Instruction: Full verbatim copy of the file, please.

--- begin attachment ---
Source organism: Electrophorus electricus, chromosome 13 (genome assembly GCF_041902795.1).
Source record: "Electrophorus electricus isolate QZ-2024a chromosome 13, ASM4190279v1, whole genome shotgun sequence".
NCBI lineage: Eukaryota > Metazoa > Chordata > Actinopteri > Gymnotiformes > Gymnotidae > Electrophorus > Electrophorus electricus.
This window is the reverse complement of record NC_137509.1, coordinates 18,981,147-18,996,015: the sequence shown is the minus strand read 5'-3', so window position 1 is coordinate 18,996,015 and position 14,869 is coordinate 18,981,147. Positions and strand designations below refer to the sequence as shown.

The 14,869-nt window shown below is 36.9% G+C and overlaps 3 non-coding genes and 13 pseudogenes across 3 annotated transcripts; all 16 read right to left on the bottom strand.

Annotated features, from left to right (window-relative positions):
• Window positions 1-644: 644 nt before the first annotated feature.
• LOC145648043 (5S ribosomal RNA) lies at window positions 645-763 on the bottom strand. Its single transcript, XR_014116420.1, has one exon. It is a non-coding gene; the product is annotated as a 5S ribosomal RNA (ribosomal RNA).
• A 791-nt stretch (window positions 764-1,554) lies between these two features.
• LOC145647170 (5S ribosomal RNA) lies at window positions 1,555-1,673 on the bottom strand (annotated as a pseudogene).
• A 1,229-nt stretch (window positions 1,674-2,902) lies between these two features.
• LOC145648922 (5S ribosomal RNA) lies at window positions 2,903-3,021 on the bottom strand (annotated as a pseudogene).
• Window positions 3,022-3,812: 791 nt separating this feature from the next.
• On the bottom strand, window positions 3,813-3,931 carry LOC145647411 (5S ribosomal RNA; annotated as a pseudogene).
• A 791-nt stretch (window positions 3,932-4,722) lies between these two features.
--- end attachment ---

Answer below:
Source organism: Electrophorus electricus, chromosome 13 (genome assembly GCF_041902795.1).
Source record: "Electrophorus electricus isolate QZ-2024a chromosome 13, ASM4190279v1, whole genome shotgun sequence".
NCBI lineage: Eukaryota > Metazoa > Chordata > Actinopteri > Gymnotiformes > Gymnotidae > Electrophorus > Electrophorus electricus.
This window is the reverse complement of record NC_137509.1, coordinates 18,981,147-18,996,015: the sequence shown is the minus strand read 5'-3', so window position 1 is coordinate 18,996,015 and position 14,869 is coordinate 18,981,147. Positions and strand designations below refer to the sequence as shown.

The 14,869-nt window shown below is 36.9% G+C and overlaps 3 non-coding genes and 13 pseudogenes across 3 annotated transcripts; all 16 read right to left on the bottom strand.

Annotated features, from left to right (window-relative positions):
• Window positions 1-644: 644 nt before the first annotated feature.
• LOC145648043 (5S ribosomal RNA) lies at window positions 645-763 on the bottom strand. Its single transcript, XR_014116420.1, has one exon. It is a non-coding gene; the product is annotated as a 5S ribosomal RNA (ribosomal RNA).
• A 791-nt stretch (window positions 764-1,554) lies between these two features.
• LOC145647170 (5S ribosomal RNA) lies at window positions 1,555-1,673 on the bottom strand (annotated as a pseudogene).
• A 1,229-nt stretch (window positions 1,674-2,902) lies between these two features.
• LOC145648922 (5S ribosomal RNA) lies at window positions 2,903-3,021 on the bottom strand (annotated as a pseudogene).
• Window positions 3,022-3,812: 791 nt separating this feature from the next.
• On the bottom strand, window positions 3,813-3,931 carry LOC145647411 (5S ribosomal RNA; annotated as a pseudogene).
• A 791-nt stretch (window positions 3,932-4,722) lies between these two features.